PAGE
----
"I'll be honest--it always makes me grimace when someone reviews one of my parable books online and chides me for not being "Christian enough." The elements are there, but they have been carefully laid beneath the obvious story. And writers are all different, and we all write the stories the Lord has given us.

". . ...my desire has always been to get my stories out to the world. My editors--whom I trust-- have recently decided to move me into another Harlequin imprint--one that is not aimed at the Christian market.

"Please understand--my books are not changing. My style, my messages, my high-concept plots will all remain the same (and boy, do I have a dilly of a plot planned next!). But in [August] The Elevator [was] released as a Mira title in "mass market" format--the smaller size paperback that you see in bookstores, at the grocery store, and in Wal-Mart. The Face [was released November 1] in the same format. Same novel, different size. Different imprint.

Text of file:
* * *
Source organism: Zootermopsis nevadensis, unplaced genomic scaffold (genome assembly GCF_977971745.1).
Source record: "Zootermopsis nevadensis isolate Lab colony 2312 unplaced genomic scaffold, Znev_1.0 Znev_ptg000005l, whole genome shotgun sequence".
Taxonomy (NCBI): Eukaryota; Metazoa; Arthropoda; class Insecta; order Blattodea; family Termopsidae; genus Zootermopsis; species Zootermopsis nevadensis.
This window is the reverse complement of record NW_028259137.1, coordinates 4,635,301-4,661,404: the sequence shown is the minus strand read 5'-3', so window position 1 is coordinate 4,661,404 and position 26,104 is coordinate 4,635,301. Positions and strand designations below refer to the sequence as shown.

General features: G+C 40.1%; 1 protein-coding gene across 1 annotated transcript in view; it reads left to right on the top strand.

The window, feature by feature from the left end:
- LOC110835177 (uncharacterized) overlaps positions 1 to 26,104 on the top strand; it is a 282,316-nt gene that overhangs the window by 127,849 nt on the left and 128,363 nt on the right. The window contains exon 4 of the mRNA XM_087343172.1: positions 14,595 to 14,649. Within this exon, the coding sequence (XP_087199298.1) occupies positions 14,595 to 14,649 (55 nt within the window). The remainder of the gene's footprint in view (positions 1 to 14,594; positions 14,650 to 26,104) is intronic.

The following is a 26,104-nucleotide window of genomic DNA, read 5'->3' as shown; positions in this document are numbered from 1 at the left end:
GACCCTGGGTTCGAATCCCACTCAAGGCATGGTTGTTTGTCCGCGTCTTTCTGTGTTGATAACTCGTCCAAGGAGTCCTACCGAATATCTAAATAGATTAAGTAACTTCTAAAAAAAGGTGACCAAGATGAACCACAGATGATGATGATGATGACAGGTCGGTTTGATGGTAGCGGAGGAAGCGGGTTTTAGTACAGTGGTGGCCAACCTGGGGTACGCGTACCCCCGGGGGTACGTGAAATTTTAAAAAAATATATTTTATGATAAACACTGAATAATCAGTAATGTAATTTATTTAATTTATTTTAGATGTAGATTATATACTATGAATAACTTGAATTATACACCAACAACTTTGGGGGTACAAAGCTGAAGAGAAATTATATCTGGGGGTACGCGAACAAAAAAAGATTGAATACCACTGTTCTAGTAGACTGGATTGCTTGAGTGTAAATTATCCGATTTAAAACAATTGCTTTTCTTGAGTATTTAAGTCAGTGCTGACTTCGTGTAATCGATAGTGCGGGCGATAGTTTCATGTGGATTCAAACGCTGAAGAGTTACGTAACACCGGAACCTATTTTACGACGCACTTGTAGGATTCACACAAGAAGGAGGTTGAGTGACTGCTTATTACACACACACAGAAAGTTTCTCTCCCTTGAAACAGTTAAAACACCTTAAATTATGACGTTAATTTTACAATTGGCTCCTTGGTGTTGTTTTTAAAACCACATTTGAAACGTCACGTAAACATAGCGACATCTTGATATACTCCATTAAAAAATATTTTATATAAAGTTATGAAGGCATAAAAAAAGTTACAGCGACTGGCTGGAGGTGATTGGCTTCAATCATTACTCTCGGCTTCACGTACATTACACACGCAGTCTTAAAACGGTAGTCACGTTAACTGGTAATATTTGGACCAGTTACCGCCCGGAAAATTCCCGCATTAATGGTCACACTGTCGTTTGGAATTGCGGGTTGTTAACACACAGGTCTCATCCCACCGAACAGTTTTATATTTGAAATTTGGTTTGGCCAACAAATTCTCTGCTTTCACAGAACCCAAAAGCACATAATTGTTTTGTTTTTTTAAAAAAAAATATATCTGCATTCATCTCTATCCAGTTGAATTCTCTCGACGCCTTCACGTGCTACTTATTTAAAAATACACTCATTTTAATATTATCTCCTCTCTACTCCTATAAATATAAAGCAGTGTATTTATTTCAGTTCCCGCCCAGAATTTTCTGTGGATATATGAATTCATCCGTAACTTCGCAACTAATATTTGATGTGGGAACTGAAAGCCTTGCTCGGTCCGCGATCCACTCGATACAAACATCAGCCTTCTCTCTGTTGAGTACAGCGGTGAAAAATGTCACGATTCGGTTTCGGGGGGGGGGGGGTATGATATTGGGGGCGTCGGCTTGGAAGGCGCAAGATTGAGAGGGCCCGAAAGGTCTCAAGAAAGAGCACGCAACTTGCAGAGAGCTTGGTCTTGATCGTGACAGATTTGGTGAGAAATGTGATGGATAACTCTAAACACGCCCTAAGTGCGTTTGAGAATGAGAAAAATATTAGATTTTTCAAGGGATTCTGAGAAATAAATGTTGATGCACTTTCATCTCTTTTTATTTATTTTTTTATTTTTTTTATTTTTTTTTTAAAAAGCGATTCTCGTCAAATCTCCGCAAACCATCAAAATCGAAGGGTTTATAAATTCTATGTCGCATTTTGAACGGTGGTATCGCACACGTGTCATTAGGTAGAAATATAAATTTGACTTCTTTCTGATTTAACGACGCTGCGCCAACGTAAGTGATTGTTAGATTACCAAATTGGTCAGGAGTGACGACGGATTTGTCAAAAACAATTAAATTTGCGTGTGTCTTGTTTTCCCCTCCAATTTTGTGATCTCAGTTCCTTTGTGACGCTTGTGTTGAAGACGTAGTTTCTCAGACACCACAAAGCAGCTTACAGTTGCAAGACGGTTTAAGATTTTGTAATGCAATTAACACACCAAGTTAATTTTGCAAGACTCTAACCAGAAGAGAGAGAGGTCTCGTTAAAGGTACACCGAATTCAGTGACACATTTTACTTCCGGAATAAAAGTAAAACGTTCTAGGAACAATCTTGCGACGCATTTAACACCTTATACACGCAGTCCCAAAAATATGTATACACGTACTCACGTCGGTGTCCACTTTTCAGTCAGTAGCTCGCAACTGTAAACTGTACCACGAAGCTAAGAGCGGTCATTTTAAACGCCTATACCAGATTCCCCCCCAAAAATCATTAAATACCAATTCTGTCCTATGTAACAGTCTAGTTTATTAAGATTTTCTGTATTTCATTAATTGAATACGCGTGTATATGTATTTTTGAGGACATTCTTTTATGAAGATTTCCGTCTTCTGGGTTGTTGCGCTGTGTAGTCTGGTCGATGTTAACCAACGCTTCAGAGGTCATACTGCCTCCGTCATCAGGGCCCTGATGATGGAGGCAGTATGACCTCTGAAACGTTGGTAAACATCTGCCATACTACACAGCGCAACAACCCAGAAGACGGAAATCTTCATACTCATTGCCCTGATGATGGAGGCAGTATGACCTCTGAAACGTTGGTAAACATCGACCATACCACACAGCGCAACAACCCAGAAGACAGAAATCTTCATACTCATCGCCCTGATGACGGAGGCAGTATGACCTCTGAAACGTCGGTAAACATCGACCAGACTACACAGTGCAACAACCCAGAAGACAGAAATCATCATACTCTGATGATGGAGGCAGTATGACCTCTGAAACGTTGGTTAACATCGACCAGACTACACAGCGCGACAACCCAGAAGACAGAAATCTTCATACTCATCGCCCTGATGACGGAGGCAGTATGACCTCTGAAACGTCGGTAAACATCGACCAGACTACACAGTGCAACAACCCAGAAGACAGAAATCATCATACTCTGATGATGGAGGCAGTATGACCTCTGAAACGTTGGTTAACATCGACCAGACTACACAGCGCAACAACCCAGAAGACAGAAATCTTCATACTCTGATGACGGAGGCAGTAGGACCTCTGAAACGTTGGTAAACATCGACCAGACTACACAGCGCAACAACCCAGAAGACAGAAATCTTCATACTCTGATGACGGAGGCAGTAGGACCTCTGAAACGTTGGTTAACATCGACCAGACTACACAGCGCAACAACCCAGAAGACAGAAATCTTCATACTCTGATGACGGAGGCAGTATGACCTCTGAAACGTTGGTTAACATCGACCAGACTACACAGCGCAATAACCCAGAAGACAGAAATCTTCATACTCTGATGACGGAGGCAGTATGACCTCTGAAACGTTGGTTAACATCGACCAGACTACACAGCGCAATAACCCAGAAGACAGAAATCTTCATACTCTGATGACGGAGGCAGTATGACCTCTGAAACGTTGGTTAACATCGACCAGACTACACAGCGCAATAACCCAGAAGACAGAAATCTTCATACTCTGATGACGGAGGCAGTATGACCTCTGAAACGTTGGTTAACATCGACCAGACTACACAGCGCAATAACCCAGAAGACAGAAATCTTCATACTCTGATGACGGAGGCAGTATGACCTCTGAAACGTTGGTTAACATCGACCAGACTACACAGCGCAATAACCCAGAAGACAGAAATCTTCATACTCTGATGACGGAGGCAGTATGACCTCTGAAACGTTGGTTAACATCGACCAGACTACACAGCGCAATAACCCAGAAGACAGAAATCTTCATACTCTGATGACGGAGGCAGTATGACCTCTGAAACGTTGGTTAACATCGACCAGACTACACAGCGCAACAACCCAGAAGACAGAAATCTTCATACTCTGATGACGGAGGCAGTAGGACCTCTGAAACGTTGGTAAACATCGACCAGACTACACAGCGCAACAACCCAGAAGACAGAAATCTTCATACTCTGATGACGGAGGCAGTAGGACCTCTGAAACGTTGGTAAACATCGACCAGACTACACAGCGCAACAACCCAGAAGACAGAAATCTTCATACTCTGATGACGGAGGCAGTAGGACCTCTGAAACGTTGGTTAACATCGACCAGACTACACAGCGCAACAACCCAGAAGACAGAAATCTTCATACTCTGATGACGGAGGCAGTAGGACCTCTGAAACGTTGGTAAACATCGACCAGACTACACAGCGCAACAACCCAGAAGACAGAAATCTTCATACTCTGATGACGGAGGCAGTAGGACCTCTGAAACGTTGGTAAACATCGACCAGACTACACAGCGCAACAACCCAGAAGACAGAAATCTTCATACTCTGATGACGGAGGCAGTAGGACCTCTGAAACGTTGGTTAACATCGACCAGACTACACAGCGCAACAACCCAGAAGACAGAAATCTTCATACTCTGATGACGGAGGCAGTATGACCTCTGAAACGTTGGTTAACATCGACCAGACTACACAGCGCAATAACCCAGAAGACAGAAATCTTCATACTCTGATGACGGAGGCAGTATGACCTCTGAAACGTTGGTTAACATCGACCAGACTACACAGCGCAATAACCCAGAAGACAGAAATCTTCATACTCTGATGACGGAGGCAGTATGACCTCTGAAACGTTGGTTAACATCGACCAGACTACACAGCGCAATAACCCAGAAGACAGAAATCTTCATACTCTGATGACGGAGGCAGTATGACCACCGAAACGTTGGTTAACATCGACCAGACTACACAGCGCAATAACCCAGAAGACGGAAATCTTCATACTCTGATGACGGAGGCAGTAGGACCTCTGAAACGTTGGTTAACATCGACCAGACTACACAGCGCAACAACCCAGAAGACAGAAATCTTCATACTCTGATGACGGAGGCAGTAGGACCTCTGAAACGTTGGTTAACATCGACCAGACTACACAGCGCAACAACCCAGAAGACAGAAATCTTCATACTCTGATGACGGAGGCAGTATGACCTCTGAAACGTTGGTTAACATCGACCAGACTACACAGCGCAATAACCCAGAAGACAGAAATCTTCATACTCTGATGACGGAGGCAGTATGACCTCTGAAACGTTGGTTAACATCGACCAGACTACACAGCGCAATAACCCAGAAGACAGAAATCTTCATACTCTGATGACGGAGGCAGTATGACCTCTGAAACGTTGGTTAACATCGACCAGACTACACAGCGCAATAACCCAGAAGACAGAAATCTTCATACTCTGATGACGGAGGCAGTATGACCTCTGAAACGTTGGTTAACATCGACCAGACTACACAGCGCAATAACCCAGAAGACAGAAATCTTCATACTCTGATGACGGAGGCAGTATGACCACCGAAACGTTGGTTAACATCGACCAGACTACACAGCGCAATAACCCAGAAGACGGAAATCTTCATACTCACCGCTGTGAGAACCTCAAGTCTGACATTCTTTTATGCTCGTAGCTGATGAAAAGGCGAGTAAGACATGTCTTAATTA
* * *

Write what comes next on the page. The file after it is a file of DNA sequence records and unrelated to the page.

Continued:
". . .if you hear that I have "crossed over" and left my Christian stories behind, know that nothing could be further from the truth. I've not sold out, wigged out, or burned out. I'm just moving into a new and uncharted (ahem) area.

"I'm a little thrilled to think that my stories will be on the racks with stories of mayhem and who-knows-what-all. I hope they don't get lost, and I hope my readers will track them down. I have never had a grand career plan with long-term goals. I have always approached this writing thing one contract at a time, writing the stories God either gave me or sent my way. And I know that God doesn't make mistakes, so this is His will and His perfect timing.

"So, hang with me, will you? My Fairlawn books will still finish up with Tyndale; nothing's changing there. But if you see The Elevator or The Face in a spinning rack with books that may not be your first choice, don't be stunned, be excited! I certainly am."

Source: A Life in Pages, March, 2008, Used by Permission

I, for one, am so excited for Angie. And for the individual - who would never step foot in the "Christian Fiction" aisle or bookstore - who is perusing the "racks of mayhem and who-knows-what-all" and happens across her book. Additionally, while I certainly read and enjoy my share of purely Christian fiction books, they are not ones that I would usually feel comfortable recommending to a non-believer because they are far too saturated with church-speak. (BTW, later this week I'll be reviewing a book for CFBA that generated some controversy but that I think is perfect for non-believers.)